Biohazardous waste is any biological residue that is potentially dangerous for human or animal health, such as:
• human blood and its components, in liquid or semi-liquid form, dried or not • human physiological fluids (such as semen, vaginal secretions, cerebral spinal fluid, synovial fluid, pleural fluid, pericardial fluid, peritoneal fluid, amniotic fluid, and saliva), in liquid or semi-liquid form, dried or not
• human pathological waste: all human cells, organs, and body parts
• animal waste: all animal carcasses and body parts
• microbiological waste: laboratory byproducts containing infectious agents (including lost specimen cultures, stocks of etiologic agents, discarded live and attenuated viruses, wastes from the production of biologicals and serums, disposable culture dishes, and devices used to transfer, inoculate and mix cultures)
• sharps waste: sharp medical utensils such as scalpels, needles, glass slides, lancets, glass pipettes, broken glass which have been contaminated with potentially infectious material.
To help laboratories and healthcare operators navigate through the rigorous legislation on hazardous waste disposal, the Department of Health has generated the following classification:
It’s non-clinical waste that is non-infectious and doesn’t contain chemical or pharmaceutical substances, but might be disagreeable to anyone who comes into contact with it.
You have to segregate health offensive residues from both clinical and mixed municipal rubbish.
If you’ve produced over 7kg of civil atomic byproducts, or have more than one bag in a collection period, you must segregate it from any mixed municipal waste.
If you’ve made less, you can dispose of your municipal offensive waste on your mixed municipal waste (‘black bag’).
It should be kept separately from any rust waste that’s infectious, which must be put in the bagged infectious clinical waste stream.
A medication is considered to be cytotoxic or cytostatic for classification purposes if it is some of the following:
• acutely toxic
The safe management and disposal of sharps is vital to ensure the risks associated with handling sharps are removed and to guarantee compliance with the Hazardous Waste Regulations (Special Waste Regulations in Scotland).
The disposal of sharps is determined by the medicinal contamination. To guarantee compliance with the Hazardous Waste Regulations the correct segregation and storage of sharps in colour coded bins and special containers is essential.
• Orange bins-For the storage and disposal of sharps not containing or contaminated with medicines, like sharps used for blood samples and acupuncture
• Yellow bins-For the storage and disposal of sharps contaminated with or containing medications or anaesthetics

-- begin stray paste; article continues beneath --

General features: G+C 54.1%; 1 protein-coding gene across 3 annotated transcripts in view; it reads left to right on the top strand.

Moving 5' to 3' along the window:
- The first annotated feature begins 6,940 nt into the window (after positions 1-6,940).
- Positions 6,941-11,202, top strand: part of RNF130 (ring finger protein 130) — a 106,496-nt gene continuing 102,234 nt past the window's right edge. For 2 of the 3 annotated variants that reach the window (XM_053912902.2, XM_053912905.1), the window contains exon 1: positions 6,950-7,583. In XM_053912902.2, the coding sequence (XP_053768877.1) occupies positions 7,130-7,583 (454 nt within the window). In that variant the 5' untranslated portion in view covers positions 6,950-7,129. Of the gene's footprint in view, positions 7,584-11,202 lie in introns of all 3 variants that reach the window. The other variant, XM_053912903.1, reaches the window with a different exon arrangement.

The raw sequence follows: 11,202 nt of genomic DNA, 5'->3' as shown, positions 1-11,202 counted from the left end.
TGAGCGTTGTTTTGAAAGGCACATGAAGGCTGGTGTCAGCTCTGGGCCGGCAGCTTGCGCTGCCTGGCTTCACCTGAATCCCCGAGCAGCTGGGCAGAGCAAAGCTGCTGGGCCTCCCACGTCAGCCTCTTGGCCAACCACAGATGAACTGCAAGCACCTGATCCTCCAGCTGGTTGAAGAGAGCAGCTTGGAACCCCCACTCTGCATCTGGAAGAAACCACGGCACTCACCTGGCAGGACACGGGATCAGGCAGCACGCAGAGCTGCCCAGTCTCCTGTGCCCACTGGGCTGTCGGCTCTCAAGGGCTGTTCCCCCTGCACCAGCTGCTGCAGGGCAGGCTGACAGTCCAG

• Purple bins-For the disposal of sharps and medications with Cyto-toxic or Cyto-static contents or contamination
• Blue bins-For the use of out of date medications, used drug denaturing kits and lost items from use in the handling of pharmaceuticals such as bottles or boxes with residues, gloves, masks, connecting tubes, syringe bodies and medication vials Anatomical waste.
Anatomical waste from operating theatres requires particular containment and must be stored, transported and disposed of as hazardous waste to ensure that there is not any risk to human health or to the environment.
Anatomical waste includes:
• Body parts
• Blood bags and blood preserves
Hazardous chemical waste-includes:
• Wastes classified as’hazardous’ at The Hazardous Waste Regulations 2005 amended 2016 (Schedules 1 and 2) or in The European Waste Catalogue (EWC)’List of Wastes’.
• Other wastes that exhibit one or more of the hazardous properties (HP1 to HP15) recorded in the Regulations (see the Environment Agency Guidance WM3).
Any health care supplies or other equipment (such as gloves, towels, used bandages and dressings, tubes) that come into contact with toxic materials and consequently exhibit more than trace elements of those materials are themselves also classified as hazardous waste.
The Environmental Protection Act includes a’Duty of Care’ which requires all persons involved with the handling of waste, including producers, to take appropriate and reasonable measures to ensure that:
• Waste is only kept, treated, deposited or disposed of in accordance with a waste management licence or other authorisation;
• Waste does not escape from the control of the holder;
• Waste is only transferred to authorised persons like registered waste carriers or licensed disposal operations allowed to take that type of waste;
• All transfers / movements of the waste are accompanied by an adequate written description of the waste that will allow waste to be identified and subsequently handled properly.
All Waste Matters provide specialist laboratory waste disposal services to a broad customer base throughout the UK, from commercial labs to schools, universities and colleges.
From our fully licensed waste management facility site in Kent, we can offer a tailored laboratory waste disposal and collection service of any unwanted chemicals and laboratory waste.
We gather with our own vehicles and our licensed laboratory waste disposal facility is often inspected by the Environment Agency.
This is essential in providing our customers with complete peace of mind and ensuring the laboratory waste is handled in-keeping and surpassing all recommended guidelines.